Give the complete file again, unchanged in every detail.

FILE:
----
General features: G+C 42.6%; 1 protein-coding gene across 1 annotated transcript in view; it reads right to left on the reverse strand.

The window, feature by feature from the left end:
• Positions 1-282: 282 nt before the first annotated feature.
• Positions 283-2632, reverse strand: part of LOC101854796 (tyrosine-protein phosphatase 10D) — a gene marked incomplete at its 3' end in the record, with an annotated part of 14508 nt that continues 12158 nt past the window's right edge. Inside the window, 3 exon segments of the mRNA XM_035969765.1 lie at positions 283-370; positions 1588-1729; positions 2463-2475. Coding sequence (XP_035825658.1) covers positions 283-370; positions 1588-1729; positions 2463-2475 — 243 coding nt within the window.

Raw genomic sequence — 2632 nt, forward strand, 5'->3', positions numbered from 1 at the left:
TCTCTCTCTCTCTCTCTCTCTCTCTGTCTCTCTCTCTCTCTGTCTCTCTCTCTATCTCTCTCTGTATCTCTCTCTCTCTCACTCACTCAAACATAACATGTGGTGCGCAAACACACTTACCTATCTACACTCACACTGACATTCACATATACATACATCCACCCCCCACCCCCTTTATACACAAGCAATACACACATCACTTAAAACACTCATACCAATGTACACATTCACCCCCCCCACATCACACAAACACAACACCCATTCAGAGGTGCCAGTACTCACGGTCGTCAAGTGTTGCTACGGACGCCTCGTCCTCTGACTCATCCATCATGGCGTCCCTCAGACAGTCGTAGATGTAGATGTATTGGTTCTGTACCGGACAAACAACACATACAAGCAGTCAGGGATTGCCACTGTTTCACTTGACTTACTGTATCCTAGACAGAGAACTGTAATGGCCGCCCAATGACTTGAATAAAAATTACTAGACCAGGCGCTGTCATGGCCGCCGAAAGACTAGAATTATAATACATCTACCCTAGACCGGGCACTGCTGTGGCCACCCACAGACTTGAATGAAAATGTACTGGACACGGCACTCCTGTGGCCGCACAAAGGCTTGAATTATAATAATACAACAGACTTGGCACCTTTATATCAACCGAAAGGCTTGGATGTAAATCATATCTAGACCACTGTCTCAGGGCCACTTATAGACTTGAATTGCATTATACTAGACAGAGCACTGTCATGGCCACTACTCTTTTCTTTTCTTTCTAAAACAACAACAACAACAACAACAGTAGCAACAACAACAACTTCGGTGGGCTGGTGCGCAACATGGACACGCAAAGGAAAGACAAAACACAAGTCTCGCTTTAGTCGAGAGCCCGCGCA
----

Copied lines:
General features: G+C 42.6%; 1 protein-coding gene across 1 annotated transcript in view; it reads right to left on the reverse strand.

The window, feature by feature from the left end:
• Positions 1-282: 282 nt before the first annotated feature.
• Positions 283-2632, reverse strand: part of LOC101854796 (tyrosine-protein phosphatase 10D) — a gene marked incomplete at its 3' end in the record, with an annotated part of 14508 nt that continues 12158 nt past the window's right edge. Inside the window, 3 exon segments of the mRNA XM_035969765.1 lie at positions 283-370; positions 1588-1729; positions 2463-2475. Coding sequence (XP_035825658.1) covers positions 283-370; positions 1588-1729; positions 2463-2475 — 243 coding nt within the window.

Raw genomic sequence — 2632 nt, forward strand, 5'->3', positions numbered from 1 at the left:
TCTCTCTCTCTCTCTCTCTCTCTCTGTCTCTCTCTCTCTCTGTCTCTCTCTCTATCTCTCTCTGTATCTCTCTCTCTCTCACTCACTCAAACATAACATGTGGTGCGCAAACACACTTACCTATCTACACTCACACTGACATTCACATATACATACATCCACCCCCCACCCCCTTTATACACAAGCAATACACACATCACTTAAAACACTCATACCAATGTACACATTCACCCCCCCCACATCACACAAACACAACACCCATTCAGAGGTGCCAGTACTCACGGTCGTCAAGTGTTGCTACGGACGCCTCGTCCTCTGACTCATCCATCATGGCGTCCCTCAGACAGTCGTAGATGTAGATGTATTGGTTCTGTACCGGACAAACAACACATACAAGCAGTCAGGGATTGCCACTGTTTCACTTGACTTACTGTATCCTAGACAGAGAACTGTAATGGCCGCCCAATGACTTGAATAAAAATTACTAGACCAGGCGCTGTCATGGCCGCCGAAAGACTAGAATTATAATACATCTACCCTAGACCGGGCACTGCTGTGGCCACCCACAGACTTGAATGAAAATGTACTGGACACGGCACTCCTGTGGCCGCACAAAGGCTTGAATTATAATAATACAACAGACTTGGCACCTTTATATCAACCGAAAGGCTTGGATGTAAATCATATCTAGACCACTGTCTCAGGGCCACTTATAGACTTGAATTGCATTATACTAGACAGAGCACTGTCATGGCCACTACTCTTTTCTTTTCTTTCTAAAACAACAACAACAACAACAACAGTAGCAACAACAACAACTTCGGTGGGCTGGTGCGCAACATGGACACGCAAAGGAAAGACAAAACACAAGTCTCGCTTTAGTCGAGAGCCCGCGCA